The results of a survey conducted by the Brandon Neighbourhood Renewal Corporation (BNRC) in April suggests the number of homeless individuals in the city appears to be decreasing compared to a similar study conducted in 2016.
On Sept. 21, the BNRC released the results of their “Everyone Counts” survey, a PiT (Point in Time) initiative that analyses homelessness every two years, that was conducted in April. A total of 84 surveys and data collected by observation and from local shelters identified 121 individuals as homeless in Brandon at that time. This result represents a 58.7 per cent drop from the 2016 survey, which counted 206 homeless individuals.
The PiT Count canvassed several areas of the city, but emphasis was placed on Brandon’s downtown core.
“The numbers were certainly down, which is good news, but must be taken within the context of the limitations of the survey,” said Carly Gasparini, executive director for BNRC. “It is not meant to be an absolute count and, obviously, weather and other factors will play a role in how many individuals are available to respond to the survey.”
Nevertheless, Gasparini suggested various initiatives developed since 2016 have contributed to the results found in the 2018 count. This includes the BNRC Housing First program, which connects homeless people with permanent housing and helps them stay there.
“Beyond the overall, total numbers, we also learned more about how people are experiencing homelessness,” Gasparini said. “We know that families in our community including children are experiencing homelessness and that addiction is a major barrier for many individuals in trying to secure and maintain housing. We also know that Indigenous people continue to be severely over-represented in our homeless population, which points to the need for our community to take a serious look at the recommendations of the Truth and Reconciliation Report and we can take steps to implement them meaningfully.”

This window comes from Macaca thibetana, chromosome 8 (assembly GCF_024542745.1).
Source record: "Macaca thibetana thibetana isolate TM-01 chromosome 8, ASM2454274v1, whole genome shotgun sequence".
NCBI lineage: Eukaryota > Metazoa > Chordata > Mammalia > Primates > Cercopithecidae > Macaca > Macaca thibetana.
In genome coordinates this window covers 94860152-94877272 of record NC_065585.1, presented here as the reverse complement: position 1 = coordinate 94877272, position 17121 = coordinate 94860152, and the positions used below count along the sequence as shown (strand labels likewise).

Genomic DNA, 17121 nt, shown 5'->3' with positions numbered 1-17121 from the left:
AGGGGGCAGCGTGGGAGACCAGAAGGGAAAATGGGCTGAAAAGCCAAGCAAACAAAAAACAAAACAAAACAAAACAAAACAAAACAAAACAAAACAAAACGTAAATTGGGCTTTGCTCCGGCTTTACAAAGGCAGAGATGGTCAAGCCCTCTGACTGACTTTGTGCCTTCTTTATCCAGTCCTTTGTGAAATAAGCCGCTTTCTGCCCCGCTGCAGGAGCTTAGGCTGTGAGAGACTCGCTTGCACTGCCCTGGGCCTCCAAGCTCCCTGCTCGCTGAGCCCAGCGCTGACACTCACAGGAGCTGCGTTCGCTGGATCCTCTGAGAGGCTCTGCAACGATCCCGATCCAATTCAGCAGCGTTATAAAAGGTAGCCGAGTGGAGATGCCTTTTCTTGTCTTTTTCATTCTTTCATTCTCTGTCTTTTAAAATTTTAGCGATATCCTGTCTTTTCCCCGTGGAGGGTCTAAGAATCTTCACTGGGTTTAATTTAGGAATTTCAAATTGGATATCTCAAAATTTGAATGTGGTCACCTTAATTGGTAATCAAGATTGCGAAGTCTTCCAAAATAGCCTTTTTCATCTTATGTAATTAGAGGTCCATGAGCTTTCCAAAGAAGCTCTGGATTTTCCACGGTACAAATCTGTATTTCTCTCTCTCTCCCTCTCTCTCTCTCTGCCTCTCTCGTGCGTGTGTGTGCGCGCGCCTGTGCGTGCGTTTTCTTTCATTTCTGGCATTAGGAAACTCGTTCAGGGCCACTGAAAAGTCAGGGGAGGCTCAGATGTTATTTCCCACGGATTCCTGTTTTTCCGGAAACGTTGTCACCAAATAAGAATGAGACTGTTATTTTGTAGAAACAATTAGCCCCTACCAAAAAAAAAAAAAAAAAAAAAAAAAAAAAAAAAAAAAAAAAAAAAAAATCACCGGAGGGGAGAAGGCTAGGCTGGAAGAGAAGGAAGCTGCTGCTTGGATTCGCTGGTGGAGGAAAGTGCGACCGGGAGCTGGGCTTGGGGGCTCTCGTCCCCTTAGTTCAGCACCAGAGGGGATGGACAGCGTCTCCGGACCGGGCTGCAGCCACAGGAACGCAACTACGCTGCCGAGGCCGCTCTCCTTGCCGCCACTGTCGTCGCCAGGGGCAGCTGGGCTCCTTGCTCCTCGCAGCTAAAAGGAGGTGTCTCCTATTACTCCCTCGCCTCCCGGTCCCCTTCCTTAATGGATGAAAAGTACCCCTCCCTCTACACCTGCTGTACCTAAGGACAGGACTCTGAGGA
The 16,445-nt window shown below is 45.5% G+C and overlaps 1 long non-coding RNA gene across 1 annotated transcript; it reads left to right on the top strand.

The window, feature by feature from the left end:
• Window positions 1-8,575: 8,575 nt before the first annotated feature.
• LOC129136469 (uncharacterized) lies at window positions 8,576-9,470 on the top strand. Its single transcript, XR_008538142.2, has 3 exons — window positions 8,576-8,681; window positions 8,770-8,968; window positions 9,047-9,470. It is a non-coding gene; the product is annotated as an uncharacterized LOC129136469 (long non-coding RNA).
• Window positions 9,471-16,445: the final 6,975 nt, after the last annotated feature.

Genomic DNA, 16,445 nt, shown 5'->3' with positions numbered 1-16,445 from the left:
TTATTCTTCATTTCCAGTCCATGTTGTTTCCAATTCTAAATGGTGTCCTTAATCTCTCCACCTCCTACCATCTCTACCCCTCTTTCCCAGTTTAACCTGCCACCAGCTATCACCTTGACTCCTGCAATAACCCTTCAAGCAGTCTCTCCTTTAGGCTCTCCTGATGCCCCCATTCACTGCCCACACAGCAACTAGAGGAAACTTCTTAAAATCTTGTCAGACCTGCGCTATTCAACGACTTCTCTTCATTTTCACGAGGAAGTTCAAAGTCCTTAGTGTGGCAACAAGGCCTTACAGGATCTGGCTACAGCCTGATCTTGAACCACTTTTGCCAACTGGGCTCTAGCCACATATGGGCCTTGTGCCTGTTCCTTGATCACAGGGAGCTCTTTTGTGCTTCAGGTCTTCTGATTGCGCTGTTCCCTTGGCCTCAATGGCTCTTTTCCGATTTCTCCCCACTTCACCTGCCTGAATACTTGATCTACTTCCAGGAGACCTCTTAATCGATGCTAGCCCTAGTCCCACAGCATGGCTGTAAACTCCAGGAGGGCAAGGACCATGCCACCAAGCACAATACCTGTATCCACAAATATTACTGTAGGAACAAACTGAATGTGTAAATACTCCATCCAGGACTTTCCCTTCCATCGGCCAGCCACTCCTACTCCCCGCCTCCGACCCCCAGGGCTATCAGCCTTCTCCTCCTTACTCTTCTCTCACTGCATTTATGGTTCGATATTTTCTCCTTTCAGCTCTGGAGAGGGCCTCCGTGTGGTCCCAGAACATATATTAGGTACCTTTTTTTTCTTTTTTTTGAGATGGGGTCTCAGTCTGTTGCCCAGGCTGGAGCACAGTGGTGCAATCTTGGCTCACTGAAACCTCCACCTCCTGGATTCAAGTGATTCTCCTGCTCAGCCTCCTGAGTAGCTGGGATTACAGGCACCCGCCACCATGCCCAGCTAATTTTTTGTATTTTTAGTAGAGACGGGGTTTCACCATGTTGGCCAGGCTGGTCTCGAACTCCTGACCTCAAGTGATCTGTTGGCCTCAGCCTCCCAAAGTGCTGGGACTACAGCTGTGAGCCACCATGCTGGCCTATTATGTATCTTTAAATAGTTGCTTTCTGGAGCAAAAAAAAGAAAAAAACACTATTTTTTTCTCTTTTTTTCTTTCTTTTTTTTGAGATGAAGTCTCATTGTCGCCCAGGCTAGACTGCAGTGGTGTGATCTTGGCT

The “Everyone Counts” survey also showed a slight decrease in the number of homeless people that have found shelter in the city. In 2016, 118 people were surveyed in shelters, while this year’s number of individuals was 41. The number of observed homeless also dropped drastically, from 25 in 2016 to just seven this year.
However, the number of unsheltered people surveyed increased from the previous count; from 28 two years ago to 36 this year.
The BNRC notes that the PiT count is a snapshot of statistics in the city and survey comparisons should be completed with caution considering how the number of homeless found in Brandon changes from week to week.
“This information is vital to informing service providers about the needs of those experiencing homelessness,” said Gasparini.
“For example, in 2016 we learned that almost 50 per cent of our homeless population was under the age of 30, which lead to the development of the ‘Plan to End Youth Homelessness,’ which is currently being used to guide our youth focused programs. Information such as the high number of people experiencing addictions challenges allows service providers to focus on the issues facing our community.”
The BNRC “Everyone Counts” survey also found the following:
• 66 respondents had experienced addiction.
• 62 – or 81 per cent – of respondents identified as Indigenous.
• 48 men and 31 women were interviewed.
• the average age of respondents was 37, while they reported that they first became homeless at an average age of 25.
• 79 per cent of respondents moved to Brandon from somewhere else in Brandon.
• 97 per cent of respondents said they want to acquire permanent housing.